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July 2014, Volume 21, Number 3

Canada, Mexico

Canada plans an Express Entry process beginning in January 2015 to allow skilled foreigners with Canadian job offers and foreigners selected for the Provincial Nominee Program to quickly receive immigrant visas. Foreigners seeking immigrant visas will register online with Citizenship and Immigration Canada, which assesses all applicants in the pool and invite those who have skills in short supply or Canadian job offers to move to the front of the queue for immigration visas.

TFWP. The Temporary Foreign Worker Program began as a pilot in 2002 and has since expanded in response to what employers say are labor shortages. In order to hire migrant workers, employers must receive a Labor Market Opinion from Service Canada to certify that Canadian workers are unavailable at the prevailing median wage rate for the job before they can employ temporary foreign workers. Unions say that the LMO often is a formality that opens the door to guest workers.

Some 25,000 Canadian employers hired 386,406 temporary foreign workers in 2013, more than triple the 109,662 in 2003. Almost 60 percent of temporary foreign workers are in Canada for more than one year. Two-thirds of temporary foreign workers do not need an LMO, since they are, for example, intra-company transfers or they arrive from Mexico or the US with NAFTA visas.

In April 2014, Canadian workers at several McDonald's restaurants in Victoria complained that their hours were reduced because their employer gave more hours to Filipino guest workers. Some of the Filipinos were admitted as food service supervisors at C$12.36 an hour, while the Canadians were deemed food counter attendants and paid C$10.25, prompting speculation that the higher job classification for the Filipinos improved their chances of eventually obtaining immigrant visas. It was not clear if the Filipinos paid for their Canadian jobs.

The government responded by temporarily halting the admission of foreign workers under the TFWP for restaurants in April 2014. McDonald's said that four percent of the 85,000 employees in its Canadian restaurants are foreign workers, while Tim Hortons, which has over 3,500 doughnut and coffee shops in Canada, said that temporary foreign workers account for five percent of its 90,000-strong Canadian workforce.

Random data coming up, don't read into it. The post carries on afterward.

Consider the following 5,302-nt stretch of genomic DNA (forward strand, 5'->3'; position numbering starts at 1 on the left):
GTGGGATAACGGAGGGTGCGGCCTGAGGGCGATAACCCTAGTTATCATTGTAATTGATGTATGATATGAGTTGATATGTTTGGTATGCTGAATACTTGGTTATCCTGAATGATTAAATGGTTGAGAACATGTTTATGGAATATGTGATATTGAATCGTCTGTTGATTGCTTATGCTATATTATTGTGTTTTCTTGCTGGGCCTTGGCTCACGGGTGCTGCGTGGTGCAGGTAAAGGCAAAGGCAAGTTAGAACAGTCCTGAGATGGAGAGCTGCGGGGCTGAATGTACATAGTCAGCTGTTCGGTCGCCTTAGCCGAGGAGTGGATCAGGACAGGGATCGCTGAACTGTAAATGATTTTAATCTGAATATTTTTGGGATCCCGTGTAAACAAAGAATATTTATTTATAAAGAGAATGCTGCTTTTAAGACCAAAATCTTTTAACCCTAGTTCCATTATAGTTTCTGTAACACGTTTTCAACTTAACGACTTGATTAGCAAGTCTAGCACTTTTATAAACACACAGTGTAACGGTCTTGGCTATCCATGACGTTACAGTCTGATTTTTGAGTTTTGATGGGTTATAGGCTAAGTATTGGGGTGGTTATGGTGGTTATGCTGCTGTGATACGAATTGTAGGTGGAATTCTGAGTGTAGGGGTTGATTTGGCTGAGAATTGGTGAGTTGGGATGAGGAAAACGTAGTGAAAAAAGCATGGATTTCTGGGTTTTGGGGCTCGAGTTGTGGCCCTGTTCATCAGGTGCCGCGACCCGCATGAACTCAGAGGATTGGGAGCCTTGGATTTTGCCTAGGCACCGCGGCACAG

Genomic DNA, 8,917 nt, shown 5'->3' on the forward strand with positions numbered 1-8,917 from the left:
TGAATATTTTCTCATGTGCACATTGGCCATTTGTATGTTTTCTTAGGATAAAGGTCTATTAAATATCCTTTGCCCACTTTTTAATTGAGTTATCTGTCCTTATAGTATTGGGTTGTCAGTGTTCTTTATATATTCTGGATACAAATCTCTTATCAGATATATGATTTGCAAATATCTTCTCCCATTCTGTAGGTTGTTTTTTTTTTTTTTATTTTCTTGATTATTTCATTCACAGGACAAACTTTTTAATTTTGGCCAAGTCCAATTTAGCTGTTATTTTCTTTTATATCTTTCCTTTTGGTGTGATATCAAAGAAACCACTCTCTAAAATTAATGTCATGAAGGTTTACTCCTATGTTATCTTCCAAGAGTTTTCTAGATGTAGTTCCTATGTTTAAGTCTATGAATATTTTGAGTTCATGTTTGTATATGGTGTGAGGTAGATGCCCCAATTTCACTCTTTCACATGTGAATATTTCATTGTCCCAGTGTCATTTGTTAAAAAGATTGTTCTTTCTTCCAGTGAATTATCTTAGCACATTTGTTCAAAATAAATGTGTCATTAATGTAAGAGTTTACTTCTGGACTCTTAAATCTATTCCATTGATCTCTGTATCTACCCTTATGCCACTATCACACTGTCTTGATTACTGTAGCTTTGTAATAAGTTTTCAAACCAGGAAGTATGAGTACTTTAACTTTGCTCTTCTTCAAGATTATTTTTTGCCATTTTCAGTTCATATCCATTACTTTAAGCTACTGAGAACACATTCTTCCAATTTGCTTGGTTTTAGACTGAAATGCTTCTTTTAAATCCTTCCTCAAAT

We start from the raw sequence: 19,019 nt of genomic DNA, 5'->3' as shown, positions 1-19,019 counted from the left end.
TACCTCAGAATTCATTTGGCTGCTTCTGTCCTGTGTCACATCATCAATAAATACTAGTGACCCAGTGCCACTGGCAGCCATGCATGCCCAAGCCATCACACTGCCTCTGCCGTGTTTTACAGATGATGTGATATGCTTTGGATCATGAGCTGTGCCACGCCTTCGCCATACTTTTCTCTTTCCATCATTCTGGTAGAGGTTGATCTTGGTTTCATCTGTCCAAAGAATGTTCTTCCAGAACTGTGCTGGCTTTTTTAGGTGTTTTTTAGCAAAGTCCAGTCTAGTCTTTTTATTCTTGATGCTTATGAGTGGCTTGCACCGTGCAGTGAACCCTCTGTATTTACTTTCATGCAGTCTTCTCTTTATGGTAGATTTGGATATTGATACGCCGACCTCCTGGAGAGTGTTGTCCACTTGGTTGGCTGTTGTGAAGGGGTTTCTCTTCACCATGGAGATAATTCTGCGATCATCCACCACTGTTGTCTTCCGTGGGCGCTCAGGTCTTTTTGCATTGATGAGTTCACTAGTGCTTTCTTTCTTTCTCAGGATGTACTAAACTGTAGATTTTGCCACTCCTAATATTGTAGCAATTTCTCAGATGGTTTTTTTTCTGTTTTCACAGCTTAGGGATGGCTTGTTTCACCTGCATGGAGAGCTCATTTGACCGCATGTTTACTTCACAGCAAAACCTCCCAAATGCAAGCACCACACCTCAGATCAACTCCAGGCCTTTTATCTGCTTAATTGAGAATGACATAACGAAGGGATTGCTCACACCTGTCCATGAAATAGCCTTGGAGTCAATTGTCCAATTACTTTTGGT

The C.D. Howe Institute released a study in April 2014 concluding that migrants admitted under the TFWP had increased unemployment among Canadians in Alberta and BC. The number of guest workers in Canada admitted under the TFWP rose from 101,000 in 2002 to 338,000 in 2014. The government requires employers to pay foreign workers at least the median wage for the occupation in which they are employed, and charges C$275 for each employer application.

The government countered that only 55,000 foreign workers entered Canada at the behest of a particular employer in 2013, including 34,000 farm workers. Canadian TFWPs include the Seasonal Agricultural Worker Program, the Live-in Caregiver Program, the Stream for Lower-skilled Occupations, and the Stream for Higher-skilled Occupations.

The government on June 20, 2014 proposed major reforms to the low-skill TFWP. Henceforth, only employers in areas with unemployment rates below six percent can hire migrants, employers must pay higher fees to receive a LMO (from C$275 to C$1,000), and employers can have a maximum 30 percent low-wage foreign workers in 2014, 20 percent in 2015, and 10 percent after 2016 if the employer has 10 or more employees (low-wage is defined as less than 10 percent of the provincial media).

The government says that 31,000 new foreign workers entered Canada in 2013, and that 15,000 are expected in 2017 after these changes are fully effective.

Employment Minister Jason Kenney said: "the temporary foreign worker program is only used as a last and limited resort... Canadians always come first, employers [should] redouble their efforts to hire Canadians for available jobs and ensure that this program works in the best interests of the Canadian economy."

New employer surveys, including one that will interview 100,000 employers a year to learn about their job vacancies and another that will interview 100,000 employers a year to learn about wages paid, aim to provide a better picture of labor supply and demand.